Move good intentions into tangible action.
 
Story of the Week

Black men’s mental health is the next pandemic
'Double consciousness' is a term coined by W.E.B Dubois to describe the inner conflict that the black diaspora endures whilst living in a institutionally racist society. Psychologist and philosopher, Frantz Fanon later agreed that this conflict is caused by the burden of trying to blend into a society from which one is fundamentally excluded. Today, the pandemic has exacerbated this burden by taking a toll on an already vulnerable demographic.

According to counsellor Malcolm Phillips, black British men and women were already over-represented in psychiatric hospitals before the COVID. Now, with the addition of being exposed to the plethora of footage documenting instances of police brutality, black people (men in particular) requesting mental health services in Britain has risen to unprecedented highs. GQ's Alex Holmes discusses the inevitability of this surge in black men seeking help and how there needs to be people representative of the country in these places to provide care for disadvantaged communities.

Read time: 5 minutes
 
Featured Video

Anime has a race problem, here's how black fans are fixing it
Being a Black fan of Anime can be difficult. Black characters, when they are represented, often adopt racist imagery and stereotypes. One fan says: "It is so glaring that it is anti-Black, that it almost ruins the whole thing for me". Just being a Black fan of anime online can also subject you to a wave of racism from the predominantly white fandom.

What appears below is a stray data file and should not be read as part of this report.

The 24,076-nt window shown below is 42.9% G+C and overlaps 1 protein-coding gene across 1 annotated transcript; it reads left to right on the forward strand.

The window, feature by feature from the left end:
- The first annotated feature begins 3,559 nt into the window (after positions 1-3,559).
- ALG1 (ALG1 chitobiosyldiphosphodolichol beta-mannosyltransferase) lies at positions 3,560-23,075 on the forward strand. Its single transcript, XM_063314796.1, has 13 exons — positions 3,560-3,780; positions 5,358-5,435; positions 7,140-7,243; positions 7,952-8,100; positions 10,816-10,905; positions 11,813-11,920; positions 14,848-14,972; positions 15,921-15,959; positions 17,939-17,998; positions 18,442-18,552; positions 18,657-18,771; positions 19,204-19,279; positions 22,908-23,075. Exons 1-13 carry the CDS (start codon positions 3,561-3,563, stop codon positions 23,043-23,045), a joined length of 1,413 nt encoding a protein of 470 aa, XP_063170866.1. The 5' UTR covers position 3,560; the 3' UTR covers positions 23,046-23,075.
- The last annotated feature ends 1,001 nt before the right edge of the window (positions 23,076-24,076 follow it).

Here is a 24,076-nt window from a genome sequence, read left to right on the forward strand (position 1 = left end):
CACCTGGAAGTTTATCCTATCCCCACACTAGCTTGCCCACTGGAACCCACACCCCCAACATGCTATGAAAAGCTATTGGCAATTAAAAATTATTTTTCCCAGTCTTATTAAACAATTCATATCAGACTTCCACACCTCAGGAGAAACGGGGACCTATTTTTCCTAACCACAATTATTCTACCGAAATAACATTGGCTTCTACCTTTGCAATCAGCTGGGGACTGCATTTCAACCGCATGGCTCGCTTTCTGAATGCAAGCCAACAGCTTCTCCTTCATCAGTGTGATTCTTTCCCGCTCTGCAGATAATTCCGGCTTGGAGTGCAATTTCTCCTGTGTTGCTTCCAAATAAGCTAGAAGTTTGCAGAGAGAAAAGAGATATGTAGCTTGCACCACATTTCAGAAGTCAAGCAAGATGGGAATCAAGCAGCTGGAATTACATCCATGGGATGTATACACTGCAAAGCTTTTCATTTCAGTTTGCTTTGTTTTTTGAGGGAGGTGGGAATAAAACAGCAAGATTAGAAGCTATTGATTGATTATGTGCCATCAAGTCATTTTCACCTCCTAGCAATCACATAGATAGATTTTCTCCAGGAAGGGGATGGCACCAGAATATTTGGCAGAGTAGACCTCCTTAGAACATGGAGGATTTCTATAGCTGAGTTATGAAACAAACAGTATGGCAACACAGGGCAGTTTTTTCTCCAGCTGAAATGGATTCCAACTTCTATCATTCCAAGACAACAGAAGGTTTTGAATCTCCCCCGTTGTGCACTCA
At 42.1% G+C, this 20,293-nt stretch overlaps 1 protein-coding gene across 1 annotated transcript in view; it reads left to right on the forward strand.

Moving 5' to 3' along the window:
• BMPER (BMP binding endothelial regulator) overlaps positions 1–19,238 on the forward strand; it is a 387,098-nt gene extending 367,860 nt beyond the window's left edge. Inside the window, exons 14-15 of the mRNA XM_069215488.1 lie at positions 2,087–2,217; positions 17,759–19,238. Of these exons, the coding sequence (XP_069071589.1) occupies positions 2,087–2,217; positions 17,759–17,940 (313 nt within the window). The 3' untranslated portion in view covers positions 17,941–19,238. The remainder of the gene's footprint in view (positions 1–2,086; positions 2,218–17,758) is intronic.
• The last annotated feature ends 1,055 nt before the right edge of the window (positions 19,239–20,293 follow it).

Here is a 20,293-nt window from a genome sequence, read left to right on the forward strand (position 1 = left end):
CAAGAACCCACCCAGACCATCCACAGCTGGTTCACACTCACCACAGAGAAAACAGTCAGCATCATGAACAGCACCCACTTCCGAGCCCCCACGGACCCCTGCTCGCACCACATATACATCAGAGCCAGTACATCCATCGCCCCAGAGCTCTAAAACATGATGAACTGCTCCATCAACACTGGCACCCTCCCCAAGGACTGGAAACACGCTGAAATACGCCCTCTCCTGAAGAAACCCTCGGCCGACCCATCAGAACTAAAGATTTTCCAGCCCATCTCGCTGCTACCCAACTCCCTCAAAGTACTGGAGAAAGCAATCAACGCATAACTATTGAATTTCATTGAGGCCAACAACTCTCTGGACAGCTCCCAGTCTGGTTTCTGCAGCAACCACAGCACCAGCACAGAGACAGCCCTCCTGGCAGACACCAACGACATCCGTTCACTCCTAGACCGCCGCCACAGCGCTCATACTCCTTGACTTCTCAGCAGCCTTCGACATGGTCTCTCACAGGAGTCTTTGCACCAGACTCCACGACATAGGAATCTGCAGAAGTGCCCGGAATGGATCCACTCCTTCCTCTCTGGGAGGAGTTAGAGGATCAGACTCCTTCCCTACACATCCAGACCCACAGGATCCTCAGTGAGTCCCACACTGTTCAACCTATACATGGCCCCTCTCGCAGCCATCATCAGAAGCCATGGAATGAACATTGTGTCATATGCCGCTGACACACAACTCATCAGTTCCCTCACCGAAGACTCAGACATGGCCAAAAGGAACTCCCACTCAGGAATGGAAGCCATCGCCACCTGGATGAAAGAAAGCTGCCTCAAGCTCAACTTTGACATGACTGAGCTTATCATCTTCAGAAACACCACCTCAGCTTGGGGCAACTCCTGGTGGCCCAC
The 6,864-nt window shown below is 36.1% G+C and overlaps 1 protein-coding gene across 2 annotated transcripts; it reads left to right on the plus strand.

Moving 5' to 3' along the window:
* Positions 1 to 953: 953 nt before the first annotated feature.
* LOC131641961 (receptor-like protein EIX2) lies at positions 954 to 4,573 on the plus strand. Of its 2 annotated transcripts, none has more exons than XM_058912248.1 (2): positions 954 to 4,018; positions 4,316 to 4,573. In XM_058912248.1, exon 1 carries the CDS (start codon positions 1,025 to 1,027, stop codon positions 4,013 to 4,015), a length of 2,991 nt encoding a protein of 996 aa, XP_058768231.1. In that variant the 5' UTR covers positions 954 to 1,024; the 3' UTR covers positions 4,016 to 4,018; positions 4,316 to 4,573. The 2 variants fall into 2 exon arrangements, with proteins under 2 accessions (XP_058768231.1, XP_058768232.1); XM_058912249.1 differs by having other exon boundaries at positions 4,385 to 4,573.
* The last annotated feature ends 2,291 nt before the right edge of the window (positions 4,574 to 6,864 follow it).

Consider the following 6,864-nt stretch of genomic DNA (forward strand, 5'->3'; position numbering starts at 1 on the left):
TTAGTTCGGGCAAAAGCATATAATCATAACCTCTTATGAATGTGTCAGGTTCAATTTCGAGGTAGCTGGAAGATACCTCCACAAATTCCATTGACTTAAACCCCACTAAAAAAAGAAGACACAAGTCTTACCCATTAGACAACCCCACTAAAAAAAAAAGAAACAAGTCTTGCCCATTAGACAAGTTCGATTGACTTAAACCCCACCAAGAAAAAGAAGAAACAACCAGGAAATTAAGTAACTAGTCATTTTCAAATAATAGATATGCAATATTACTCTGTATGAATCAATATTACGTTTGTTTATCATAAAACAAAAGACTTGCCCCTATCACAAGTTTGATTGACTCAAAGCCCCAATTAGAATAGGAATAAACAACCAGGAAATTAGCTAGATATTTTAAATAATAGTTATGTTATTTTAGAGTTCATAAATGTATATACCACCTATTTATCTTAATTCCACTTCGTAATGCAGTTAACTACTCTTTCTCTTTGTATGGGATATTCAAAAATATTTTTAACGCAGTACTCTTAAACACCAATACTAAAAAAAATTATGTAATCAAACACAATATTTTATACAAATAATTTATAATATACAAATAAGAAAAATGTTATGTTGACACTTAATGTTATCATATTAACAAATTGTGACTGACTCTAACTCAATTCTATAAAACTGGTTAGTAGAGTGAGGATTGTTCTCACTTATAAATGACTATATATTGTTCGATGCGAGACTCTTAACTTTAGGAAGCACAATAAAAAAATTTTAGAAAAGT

"There are so many things that we have accepted for so long because we were just so happy to be included at all"
 

Inspirational Person of the Week

Steve McQueen
Steve McQueen’s upcoming film Mangrove details the real-life story of Frank Crichlow who earned the nickname in 1960s London as the godfather of Black radicalism. His Notting Hill restaurant Mangrove was known as a meeting place for the Black community, for activists, artists, musicians and intellectuals. In 1969 the restaurant became the target of constant police raids and eventually lead to nine people - the Mangrove nine - being arrested.

Steve McQueen CBE, recipient of an Academy Award and Golden Globe, wants to expose more people to this “forgotten moment” in British history. Part of a five-film series, McQueen wants to put centre stage London’s West Indian communities, but the people behind the cameras are just as important for him as those in front of it. The Black editors, cinematographers, costume designers, as well as the actors: “How can I put my hands on the camera to start shooting if what’s behind the camera is not reflecting that?”, he asks. Hear more about his upcoming film series by clicking his picture below.

Read time: 15 minutes